The American flag was finally raised over Olongapo in December that year, when the U.S. Marines took over operational and administrative control of Olongapo town.

The US did not occupy Subic until 1902

Subic Bay was not occupied by the American military until 1902. This was becuase of disagreements over the best strategic location for fleet base.  

In 1900, the General Board of the United States Navy had recommended Guimaras Island, south of Manila, as the most suitable site for a naval base in the Philippines.

Admiral George Dewey argued for a base in Subic Bay

However, George Dewey, Admiral of the Navy, and Admiral George C. Remey, Commander of the Asiatic Fleet, disagreed. He insisted upon the strategic benefits of Subic Bay. Dewey and Remey were successful in their argument – and Subic was chosen.

“If we are to exert the slightest influence in Western Asia, it is of the highest importance that we have a naval station in Subic Bay.”

President Theodore Roosevelt

U.S. Congress approves funding for Subic Bay

Consequently, the U.S. Congress appropriated funds for the development of a major naval facility in Subic Bay. That amounted to $1 million ($27040000 in 2011 dollars).

However, in 1907, escalating tensions with Japan caused a shift in policy. More strategic emphasis was placed upon the development of a major base at Pearl Harbor, Hawaii. Consequently, all major work to further develop the facility in Subic Bay was ceased.  

The facilities at Subic Bay were heavily involved in overhauling and maintaining the U.S. fleet during World War I.

War with Japan imminent

By the mid-1940’s, war with Japan was imminent. Consequently, the American military took measures to prevent the Japanese securing the strategic facilities at Subic.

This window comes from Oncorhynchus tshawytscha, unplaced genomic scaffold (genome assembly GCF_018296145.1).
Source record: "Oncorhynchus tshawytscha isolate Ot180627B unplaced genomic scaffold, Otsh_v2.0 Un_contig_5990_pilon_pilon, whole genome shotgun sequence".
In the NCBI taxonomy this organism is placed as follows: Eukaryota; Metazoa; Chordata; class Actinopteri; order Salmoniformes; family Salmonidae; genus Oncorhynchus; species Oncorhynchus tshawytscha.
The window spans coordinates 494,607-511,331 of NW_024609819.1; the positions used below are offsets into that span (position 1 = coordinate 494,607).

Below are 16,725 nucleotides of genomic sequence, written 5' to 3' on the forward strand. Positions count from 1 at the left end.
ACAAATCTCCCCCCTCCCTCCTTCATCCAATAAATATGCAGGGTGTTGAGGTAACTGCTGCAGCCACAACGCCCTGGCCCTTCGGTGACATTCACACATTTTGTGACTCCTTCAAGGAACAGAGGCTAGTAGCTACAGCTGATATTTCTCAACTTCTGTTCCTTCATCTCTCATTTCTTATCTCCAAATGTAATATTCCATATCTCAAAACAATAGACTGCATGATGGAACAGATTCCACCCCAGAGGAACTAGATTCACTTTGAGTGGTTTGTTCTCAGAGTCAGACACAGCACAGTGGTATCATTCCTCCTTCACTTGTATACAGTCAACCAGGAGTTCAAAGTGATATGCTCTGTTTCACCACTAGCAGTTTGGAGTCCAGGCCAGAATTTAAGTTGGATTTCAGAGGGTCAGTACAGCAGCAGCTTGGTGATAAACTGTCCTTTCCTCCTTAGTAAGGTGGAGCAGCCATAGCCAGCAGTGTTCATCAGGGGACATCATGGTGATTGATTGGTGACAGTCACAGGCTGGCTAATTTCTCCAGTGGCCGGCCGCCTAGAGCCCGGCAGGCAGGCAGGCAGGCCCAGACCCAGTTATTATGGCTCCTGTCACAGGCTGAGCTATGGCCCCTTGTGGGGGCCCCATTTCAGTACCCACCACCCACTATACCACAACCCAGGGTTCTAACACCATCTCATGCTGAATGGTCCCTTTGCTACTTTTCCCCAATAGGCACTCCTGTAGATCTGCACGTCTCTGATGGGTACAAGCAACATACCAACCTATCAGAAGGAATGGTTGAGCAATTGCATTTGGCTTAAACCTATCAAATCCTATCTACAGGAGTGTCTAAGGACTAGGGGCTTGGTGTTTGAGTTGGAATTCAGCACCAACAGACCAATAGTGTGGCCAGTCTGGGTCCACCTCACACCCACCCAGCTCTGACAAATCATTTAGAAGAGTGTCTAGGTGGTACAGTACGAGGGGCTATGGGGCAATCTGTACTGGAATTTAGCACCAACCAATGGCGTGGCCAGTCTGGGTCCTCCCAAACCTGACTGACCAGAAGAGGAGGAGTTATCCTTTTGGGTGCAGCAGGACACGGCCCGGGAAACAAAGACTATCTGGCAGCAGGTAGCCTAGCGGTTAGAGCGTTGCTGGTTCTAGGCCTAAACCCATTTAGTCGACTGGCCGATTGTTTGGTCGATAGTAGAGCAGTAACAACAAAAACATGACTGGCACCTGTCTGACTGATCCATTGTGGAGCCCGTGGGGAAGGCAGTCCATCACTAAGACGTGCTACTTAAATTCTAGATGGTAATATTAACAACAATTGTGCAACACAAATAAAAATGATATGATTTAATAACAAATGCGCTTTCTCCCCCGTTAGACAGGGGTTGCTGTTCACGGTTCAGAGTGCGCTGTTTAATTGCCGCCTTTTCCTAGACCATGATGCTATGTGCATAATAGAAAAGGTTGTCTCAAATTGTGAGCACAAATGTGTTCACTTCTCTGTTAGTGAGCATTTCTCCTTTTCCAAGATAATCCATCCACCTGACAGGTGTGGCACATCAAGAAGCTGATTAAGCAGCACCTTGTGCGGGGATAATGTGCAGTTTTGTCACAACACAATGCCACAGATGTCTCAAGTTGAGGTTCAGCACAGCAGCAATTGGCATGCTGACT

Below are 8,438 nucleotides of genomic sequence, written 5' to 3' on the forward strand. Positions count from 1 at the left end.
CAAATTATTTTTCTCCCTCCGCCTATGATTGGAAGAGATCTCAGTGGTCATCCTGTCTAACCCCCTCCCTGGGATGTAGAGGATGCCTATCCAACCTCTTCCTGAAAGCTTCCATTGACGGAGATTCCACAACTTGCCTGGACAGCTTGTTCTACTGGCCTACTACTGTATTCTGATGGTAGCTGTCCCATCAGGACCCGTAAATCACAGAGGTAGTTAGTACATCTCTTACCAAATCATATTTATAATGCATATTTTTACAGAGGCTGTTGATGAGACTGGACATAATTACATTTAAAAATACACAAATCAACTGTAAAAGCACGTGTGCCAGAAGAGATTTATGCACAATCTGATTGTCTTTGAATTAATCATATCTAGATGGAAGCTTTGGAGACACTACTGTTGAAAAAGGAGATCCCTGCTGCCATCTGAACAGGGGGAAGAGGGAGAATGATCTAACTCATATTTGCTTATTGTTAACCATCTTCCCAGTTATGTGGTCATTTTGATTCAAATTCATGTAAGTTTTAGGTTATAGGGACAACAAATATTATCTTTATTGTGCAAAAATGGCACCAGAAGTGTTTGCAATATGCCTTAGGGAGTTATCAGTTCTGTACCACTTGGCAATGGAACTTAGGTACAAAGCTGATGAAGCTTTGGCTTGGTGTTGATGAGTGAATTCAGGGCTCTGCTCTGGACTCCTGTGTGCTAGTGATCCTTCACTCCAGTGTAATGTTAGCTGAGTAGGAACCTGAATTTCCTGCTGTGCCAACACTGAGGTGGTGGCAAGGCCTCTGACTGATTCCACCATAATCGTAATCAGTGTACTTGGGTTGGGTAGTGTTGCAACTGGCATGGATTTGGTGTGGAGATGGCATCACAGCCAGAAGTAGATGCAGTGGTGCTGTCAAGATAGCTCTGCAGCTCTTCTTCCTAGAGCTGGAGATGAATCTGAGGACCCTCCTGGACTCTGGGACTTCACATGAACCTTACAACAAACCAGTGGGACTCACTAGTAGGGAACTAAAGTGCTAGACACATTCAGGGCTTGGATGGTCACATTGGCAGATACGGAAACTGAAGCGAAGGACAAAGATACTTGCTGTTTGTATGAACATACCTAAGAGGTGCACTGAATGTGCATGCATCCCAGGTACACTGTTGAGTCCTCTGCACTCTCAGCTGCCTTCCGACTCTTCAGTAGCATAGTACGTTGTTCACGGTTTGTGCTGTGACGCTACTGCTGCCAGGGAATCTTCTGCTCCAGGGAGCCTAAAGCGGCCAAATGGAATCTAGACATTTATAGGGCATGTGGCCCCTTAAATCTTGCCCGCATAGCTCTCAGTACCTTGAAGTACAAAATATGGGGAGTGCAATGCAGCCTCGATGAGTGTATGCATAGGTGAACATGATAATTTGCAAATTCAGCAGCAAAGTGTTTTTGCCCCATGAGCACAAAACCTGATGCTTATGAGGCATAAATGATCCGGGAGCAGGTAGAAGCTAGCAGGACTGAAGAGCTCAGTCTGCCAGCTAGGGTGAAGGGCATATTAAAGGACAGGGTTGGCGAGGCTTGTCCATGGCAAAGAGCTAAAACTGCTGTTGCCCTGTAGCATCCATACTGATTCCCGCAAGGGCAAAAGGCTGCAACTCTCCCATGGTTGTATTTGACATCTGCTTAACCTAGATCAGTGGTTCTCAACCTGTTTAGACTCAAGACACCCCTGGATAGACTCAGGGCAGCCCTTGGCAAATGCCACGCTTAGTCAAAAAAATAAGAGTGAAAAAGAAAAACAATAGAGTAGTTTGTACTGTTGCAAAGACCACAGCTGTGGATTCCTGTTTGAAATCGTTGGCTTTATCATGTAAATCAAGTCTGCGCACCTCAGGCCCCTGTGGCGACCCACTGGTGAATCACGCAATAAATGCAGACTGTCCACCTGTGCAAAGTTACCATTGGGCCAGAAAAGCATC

On April 8, 1941, the ‘Dewey Drydock’ was towed to Mariveles Harbor, on the tip of the Bataan Peninsula, and scuttled there.  

11 December 1941 – the Japanese attack Subic Bay

The worst fears were realized on the 11 December of that year, when Japanese Zero fighter bombers attacked Subic. They strafed and destroyed seven Catalina naval patrol aircraft in the harbor.

Evidence of Japanese intelligence gathering in the area was obvious, There where reports were being received about the approach of the Japanese Fleet – an invasion was predicted.

The U.S. Navy abandons Subic Bay

By 24 December 1941, the situation at Subic was deemed strategically untenable. Consequently, orders were given to destroy the station and withdraw. The U.S. military burned down the base, whilst local Filipino residents torched the town of Olongapo.  

As a final measure, the armored cruiser U.S.S. New York was scuttled to deny the Japanese her four 8″ guns. The vessel was deemed to antiquated to be worth evacuating.

The U.S. Marines withdrew to the Bataan Peninsula. They were eventually evacuated under fire to Corregidor Island where they made their last stand before surrendering.

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Japanese Occupation (1941 – 1945)

Throughout World War II, the Japanese Navy maintained a ship-building facility in Subic Bay. The area became infamous for the war crimes committed against Allied prisoners of war.

Baatan Death March

Especially so the Baatan ‘Death March’. This was the forced march of 67,000 U.S. and Filipino prisoners across Luzon. During this infamous march, many thousands pf POWs died or were executed.

Oryoku Maru ‘Hellship’

Likewise, the tragedy of the Oryoku Maru ‘Hellship’. This the prisoner transport ship. Only 400 out of 1360 POWs survived the bombing (by U.S. aircraft), sinking and subsequent mistreatment by the Japanese.

History of Subic Bay

On the 20th October 1944, General MacArthur began the liberation of the Philippines – landing U.S. forces at Palo, Layte.  By January 1945, the Japanese had virtually abandoned Subic Bay.

Expecting stiffer resistance, the U.S. Fifth Air Force had dropped 175 tons of bombs on Grande Island. In return, they received only light fire from the skeleton Japanese force remaining there.

History of Subic Bay

General Tomoyuki Yamashita, the Japanese commander in the Philippines, withdrew his forces into mountains overlooking Subic Bay. 

U.S. amphibious landing to liberate Subic Bay

On the 29th January, 40,000 American troops of the 38th Division and 34th Regimental Combat Team came ashore. They landed without resistance at San Antonio, Zambales, and advanced on Subic Bay.

History of Subic Bay

They didn’t meet their first resistance until attempting to cross the bridge spanning the Kalaklan River near the Olongapo Cemetery. However, that was swiftly overcome and Olongapo was swiftly liberated.

Sadly, the Japanese had decided to destroy Olongapo upon leaving. They left great destruction in their wake.

Post-War U.S. Naval Base (1945 – 1991)